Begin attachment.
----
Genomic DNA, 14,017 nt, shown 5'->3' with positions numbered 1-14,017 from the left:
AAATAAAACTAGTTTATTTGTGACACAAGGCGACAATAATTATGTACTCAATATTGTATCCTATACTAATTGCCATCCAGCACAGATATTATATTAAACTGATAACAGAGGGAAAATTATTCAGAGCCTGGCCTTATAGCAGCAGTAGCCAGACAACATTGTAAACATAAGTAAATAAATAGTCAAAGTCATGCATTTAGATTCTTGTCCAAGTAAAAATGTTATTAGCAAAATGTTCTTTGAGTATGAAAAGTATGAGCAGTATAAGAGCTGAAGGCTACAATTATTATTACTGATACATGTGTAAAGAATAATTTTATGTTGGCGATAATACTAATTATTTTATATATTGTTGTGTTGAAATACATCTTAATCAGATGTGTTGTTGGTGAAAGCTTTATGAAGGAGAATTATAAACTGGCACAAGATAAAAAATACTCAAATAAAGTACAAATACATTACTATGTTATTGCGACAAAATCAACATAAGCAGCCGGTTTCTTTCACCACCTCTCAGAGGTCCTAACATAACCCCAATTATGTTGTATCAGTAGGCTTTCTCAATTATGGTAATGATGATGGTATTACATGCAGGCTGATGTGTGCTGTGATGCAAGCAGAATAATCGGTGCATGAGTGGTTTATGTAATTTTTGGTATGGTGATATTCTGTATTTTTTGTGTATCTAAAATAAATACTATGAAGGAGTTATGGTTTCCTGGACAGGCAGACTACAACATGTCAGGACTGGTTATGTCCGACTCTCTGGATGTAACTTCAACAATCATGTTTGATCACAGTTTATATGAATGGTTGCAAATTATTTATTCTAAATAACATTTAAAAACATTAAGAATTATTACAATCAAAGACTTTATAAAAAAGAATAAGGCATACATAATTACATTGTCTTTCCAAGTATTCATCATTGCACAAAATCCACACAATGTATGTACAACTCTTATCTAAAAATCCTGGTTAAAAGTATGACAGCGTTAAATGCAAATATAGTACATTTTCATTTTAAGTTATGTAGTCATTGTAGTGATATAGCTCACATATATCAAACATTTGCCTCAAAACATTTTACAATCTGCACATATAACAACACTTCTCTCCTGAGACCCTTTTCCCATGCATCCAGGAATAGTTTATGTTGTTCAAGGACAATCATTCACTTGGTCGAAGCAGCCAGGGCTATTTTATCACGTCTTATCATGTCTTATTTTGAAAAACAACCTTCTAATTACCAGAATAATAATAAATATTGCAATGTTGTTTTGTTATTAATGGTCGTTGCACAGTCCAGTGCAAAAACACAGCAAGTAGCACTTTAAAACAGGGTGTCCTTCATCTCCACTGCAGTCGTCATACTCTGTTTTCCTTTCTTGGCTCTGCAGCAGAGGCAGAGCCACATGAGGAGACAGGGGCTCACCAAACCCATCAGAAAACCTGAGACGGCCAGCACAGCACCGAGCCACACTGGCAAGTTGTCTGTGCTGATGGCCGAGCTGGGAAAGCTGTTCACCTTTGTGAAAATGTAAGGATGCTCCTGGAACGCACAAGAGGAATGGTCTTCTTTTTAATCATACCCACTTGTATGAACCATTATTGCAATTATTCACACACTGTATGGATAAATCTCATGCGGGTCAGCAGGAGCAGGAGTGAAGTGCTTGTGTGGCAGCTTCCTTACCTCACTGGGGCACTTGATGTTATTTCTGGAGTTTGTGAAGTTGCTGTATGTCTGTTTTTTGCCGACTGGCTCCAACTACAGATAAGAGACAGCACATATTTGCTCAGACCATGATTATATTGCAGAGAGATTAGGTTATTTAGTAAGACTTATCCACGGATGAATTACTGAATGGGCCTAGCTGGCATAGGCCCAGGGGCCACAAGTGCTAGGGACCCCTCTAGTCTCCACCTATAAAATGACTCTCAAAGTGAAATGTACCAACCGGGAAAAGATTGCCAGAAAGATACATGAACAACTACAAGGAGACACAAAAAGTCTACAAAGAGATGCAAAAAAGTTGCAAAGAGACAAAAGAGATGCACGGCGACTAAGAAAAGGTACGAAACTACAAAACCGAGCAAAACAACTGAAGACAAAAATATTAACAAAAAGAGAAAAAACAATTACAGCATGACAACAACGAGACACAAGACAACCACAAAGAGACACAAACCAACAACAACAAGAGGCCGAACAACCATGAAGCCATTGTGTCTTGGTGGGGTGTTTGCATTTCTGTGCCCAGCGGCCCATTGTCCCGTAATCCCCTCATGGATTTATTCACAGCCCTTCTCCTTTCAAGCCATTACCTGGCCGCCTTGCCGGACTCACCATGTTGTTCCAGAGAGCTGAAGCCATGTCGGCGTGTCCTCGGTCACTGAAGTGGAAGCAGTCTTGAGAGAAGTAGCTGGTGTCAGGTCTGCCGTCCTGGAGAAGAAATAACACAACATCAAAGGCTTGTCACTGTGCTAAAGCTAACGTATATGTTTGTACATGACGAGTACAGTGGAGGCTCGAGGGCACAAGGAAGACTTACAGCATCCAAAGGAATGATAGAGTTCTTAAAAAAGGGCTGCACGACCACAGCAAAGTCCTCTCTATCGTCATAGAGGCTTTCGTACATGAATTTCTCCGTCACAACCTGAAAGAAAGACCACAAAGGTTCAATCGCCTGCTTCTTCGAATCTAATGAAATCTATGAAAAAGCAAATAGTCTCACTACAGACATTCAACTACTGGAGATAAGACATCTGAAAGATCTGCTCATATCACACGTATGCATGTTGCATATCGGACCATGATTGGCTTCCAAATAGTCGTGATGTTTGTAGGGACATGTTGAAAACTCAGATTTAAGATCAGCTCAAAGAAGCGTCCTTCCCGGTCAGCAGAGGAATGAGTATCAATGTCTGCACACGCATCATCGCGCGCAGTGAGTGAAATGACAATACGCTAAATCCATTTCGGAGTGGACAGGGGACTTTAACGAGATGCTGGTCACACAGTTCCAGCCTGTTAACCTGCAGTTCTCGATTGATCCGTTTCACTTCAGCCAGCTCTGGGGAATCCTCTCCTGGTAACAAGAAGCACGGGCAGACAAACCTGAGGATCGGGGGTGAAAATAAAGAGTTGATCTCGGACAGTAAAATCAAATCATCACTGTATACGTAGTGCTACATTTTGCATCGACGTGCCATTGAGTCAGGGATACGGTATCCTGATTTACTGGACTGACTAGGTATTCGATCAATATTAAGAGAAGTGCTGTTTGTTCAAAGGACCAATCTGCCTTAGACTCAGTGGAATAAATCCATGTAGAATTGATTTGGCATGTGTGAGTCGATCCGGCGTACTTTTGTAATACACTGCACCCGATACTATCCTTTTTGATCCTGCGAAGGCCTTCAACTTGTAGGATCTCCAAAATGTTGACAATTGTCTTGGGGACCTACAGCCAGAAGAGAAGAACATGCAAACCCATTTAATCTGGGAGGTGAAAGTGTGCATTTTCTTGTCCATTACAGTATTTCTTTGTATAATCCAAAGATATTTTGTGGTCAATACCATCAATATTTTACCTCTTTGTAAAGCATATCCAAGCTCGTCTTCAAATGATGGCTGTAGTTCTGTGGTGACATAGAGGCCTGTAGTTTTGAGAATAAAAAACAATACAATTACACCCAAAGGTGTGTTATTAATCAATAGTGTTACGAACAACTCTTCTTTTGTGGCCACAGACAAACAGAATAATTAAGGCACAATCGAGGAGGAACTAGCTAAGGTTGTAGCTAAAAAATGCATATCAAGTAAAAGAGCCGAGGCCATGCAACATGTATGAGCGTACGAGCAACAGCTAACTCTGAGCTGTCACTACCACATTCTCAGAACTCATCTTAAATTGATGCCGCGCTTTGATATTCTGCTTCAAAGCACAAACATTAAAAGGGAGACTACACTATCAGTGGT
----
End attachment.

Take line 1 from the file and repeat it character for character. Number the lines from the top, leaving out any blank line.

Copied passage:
Genomic DNA, 14,017 nt, shown 5'->3' with positions numbered 1-14,017 from the left: